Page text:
For Hospitals and Clinics, Spending on Anticancer Medication Moderates in 2014

New research suggests that spending on anticancer agents is moderating, going against national trends that suggest an uptick in the US prescription drug expenditures this year.

New research suggests that spending on anticancer agents is moderating, going against national trends that suggest an uptick in the US prescription drug expenditures this year.

In general, prescription drugs account for approximately 11% of overall US healthcare expenditures. Like other healthcare expenditures, growth in prescription drug spending has moderated substantially in recent years, and in 2012 spending actually decreased 0.8% compared with the previous year.1 However, this trend is anticipated to begin to reverse by 2014.

A projected 3—5% increase in total drug expenditures across all settings is anticipated, with a 5–7% increase in clinic spending and a 1–3% increase in hospital spending.

Glen T. Schumock, PharmD, MBA, PhD, and colleagues assessed trends in expenditures for oncology therapies in hospitals and clinics. The researchers examined the market share of the mail-order sector from 2003 to 2012 for capecitabine, temozolomide, and agents used to treat breast cancer (lapatinib), lung cancer (erlotinib and crizotinib), chronic myeloid leukemia (imatinib, dasatinib, nilotinib, and ponatinib), prostate cancer (bicalutamide, enzalutamide, and abiraterone), and renal cell carcinoma (axitinib, everolimus, pazopanib, sorafenib, and sunitinib). Theirfindings were published in The American Journal of Health-System Pharmacy.

“Oncologists and hematologists are going to order and use what’s clinically appropriate,” said coauthor Edward Li, PharmD, BCOP, associate professor of Pharmacy Practice at the University of New England College of Pharmacy in Portland, Maine. “But it’s interesting to see which agents that were at the top of the expenditure list are now at the bottom, like oxaliplatin.”

In the clinic setting, substantially decreased expenditures for oxaliplatin and docetaxel were observed in 2013. They suggest that a contributing factor in decreased spending on oxaliplatin may be the reduction in the CMS-calculated average sales price in 2012, likely due to the availability of a generic product. Because oxaliplatin was the fourth highest antineoplastic drug expenditure for clinics in 2012, this change alone moderated the total growth of antineoplastic drug expenditures in 2013. The decrease in docetaxel expenditures is likely due to lower utilization, especially for prostate cancer indications, for which other therapies such as abiraterone are gaining favor.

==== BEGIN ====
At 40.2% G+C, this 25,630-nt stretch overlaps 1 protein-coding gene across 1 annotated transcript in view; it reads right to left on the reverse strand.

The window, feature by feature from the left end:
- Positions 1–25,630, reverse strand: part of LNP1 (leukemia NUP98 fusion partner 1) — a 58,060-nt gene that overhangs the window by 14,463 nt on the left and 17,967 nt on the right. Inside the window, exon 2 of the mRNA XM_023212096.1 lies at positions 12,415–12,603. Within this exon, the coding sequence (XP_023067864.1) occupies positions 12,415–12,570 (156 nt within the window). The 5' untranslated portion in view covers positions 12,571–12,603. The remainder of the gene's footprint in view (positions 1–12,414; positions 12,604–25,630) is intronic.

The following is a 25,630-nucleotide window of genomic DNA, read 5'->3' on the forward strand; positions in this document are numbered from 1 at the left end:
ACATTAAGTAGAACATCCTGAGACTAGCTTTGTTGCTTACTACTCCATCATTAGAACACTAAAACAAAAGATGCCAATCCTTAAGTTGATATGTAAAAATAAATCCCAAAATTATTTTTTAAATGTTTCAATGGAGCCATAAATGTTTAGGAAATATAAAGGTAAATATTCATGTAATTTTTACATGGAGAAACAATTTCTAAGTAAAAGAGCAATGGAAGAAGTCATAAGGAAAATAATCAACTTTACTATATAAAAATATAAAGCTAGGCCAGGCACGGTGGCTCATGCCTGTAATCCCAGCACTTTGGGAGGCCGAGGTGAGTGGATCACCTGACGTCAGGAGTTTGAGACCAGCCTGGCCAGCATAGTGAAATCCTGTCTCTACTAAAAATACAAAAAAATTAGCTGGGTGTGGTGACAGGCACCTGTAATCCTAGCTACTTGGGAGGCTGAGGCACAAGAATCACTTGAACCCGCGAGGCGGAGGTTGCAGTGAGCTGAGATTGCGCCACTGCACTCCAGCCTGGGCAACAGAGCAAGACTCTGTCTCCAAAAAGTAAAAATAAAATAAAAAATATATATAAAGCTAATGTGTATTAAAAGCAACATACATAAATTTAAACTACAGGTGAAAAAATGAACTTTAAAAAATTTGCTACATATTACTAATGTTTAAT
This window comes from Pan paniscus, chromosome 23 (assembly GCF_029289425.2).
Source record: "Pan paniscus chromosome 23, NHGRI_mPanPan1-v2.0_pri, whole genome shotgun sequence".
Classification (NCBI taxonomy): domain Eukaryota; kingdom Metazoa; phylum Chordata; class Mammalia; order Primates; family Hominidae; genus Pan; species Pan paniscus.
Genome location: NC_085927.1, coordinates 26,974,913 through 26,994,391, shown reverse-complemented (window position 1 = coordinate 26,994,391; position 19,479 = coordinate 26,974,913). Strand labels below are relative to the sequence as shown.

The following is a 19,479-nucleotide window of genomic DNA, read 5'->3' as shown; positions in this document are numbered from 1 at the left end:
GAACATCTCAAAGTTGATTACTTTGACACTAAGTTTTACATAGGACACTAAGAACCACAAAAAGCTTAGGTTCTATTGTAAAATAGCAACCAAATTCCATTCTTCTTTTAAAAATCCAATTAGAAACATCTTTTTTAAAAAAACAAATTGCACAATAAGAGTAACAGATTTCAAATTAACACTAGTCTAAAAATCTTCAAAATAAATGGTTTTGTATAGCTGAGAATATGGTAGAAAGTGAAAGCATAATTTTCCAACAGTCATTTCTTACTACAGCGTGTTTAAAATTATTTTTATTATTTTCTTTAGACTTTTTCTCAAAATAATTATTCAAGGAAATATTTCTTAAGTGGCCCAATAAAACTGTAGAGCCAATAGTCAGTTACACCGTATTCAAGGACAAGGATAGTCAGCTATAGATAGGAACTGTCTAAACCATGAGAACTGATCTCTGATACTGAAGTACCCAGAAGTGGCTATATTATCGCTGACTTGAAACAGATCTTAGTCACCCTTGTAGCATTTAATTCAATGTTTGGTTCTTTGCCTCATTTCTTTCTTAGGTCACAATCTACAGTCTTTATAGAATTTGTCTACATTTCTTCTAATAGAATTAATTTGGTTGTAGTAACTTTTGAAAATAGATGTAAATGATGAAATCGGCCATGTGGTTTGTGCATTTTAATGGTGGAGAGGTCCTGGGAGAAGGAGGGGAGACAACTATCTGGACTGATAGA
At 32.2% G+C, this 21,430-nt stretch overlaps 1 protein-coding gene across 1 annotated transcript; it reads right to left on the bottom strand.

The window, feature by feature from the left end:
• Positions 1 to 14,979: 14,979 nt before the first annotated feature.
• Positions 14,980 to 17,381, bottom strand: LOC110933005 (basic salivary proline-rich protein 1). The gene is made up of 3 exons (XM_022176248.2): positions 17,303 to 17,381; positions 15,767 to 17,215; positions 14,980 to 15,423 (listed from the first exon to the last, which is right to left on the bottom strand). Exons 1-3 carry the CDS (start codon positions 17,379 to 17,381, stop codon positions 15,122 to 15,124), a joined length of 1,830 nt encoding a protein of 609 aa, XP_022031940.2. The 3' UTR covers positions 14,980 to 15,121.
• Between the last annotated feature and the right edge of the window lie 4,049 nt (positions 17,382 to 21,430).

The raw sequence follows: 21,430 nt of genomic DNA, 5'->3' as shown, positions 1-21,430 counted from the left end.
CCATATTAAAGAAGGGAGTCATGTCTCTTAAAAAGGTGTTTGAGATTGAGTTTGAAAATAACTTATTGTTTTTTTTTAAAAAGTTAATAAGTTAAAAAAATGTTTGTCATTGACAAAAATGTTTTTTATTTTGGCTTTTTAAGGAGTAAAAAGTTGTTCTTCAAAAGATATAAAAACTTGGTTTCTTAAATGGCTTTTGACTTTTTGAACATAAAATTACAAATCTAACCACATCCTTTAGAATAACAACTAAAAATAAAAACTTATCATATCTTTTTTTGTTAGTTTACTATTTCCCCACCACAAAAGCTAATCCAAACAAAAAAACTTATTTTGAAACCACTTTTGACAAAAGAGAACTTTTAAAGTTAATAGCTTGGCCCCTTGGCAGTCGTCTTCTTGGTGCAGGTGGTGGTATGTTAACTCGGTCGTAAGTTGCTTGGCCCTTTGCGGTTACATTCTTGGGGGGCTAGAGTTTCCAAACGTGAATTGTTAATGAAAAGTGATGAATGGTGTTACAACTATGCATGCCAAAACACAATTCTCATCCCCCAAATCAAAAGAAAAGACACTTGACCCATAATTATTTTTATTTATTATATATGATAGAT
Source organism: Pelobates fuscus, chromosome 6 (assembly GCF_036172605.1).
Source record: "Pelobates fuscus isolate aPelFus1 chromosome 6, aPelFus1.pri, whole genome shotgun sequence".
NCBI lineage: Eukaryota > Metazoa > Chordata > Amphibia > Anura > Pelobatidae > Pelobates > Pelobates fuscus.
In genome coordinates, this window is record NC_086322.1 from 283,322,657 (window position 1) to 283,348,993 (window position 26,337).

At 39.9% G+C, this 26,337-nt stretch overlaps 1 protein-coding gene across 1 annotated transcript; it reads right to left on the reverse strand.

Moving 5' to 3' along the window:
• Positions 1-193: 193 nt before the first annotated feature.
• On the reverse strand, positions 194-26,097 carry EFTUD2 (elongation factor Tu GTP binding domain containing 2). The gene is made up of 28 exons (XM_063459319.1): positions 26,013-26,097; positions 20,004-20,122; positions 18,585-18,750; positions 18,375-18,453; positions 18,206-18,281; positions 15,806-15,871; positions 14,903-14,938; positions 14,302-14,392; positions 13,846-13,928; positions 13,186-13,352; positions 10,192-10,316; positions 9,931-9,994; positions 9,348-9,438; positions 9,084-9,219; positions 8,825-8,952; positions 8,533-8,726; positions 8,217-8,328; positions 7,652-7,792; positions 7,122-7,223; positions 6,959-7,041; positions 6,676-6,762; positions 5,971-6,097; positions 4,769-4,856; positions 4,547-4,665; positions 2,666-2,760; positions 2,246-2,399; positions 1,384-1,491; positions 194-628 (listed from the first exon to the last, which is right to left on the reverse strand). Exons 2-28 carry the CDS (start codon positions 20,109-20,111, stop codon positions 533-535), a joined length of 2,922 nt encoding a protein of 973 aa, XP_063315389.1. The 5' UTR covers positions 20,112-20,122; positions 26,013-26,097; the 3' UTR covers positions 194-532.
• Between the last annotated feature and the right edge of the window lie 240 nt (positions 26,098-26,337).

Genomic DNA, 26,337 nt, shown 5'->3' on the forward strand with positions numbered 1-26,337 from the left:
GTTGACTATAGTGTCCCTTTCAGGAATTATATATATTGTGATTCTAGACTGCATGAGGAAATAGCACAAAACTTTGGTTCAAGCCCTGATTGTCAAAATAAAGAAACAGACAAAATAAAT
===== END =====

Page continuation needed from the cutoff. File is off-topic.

Oral Oncolytics

Similar to trends in 2012, the authors report that the majority of new cancer agents introduced in 2013 (four out of five) were oral agents (afatinib, dabrafenib, ibrutinib, and trametinib) and thus unlikely to notably affect hospital or clinic expenditures, as they are not usually initiated during a patient’s hospital stay and are not administered by a practitioner in the outpatient clinic setting.

The study recommended that hospitals should recognize that the development of oral oncology agents is an ongoing trend, as is hospital management of oncology treatment decisions (which include oral therapies).2,3

Further, over the past decade, there was growth in expenditures on several important oral oncology agents within the mail-order distribution channel. This trend confirms the anecdotal sentiment that the distribution of oral oncology agents is being driven toward channels other than clinics and traditional retail pharmacies. The impact of this trend on health system pharmacy budgets is mixed.

The authors of the study concluded that pharmacy leaders will need to consider this paradigm shift as part of their plans for future clinical, professional, and distributive services and recognize that the traditional “buy-and-bill” model cannot be relied on to provide remuneration for the clinical services provided.


  1. 1. Cuckler GA, Sisko AM, Keehan SP et al. National health expenditure projections, 2012-22: slow growth until coverage expands and economy improves. Health Aff (Millwood). 2013; 32:1820—31.
  2. Schwartz RN, Eng KJ, Frieze DA et al. NCCN task force report: specialty pharmacy. J Natl Compr Canc Netw. 2010; 8(suppl 4):S1—12.
  3. Li E, Schleif R, Edelen B. Hospital management of outpatient oncology treatment decisions: a survey to identify strategies and concerns. J Oncol Pract. 2013; 9:e248—54.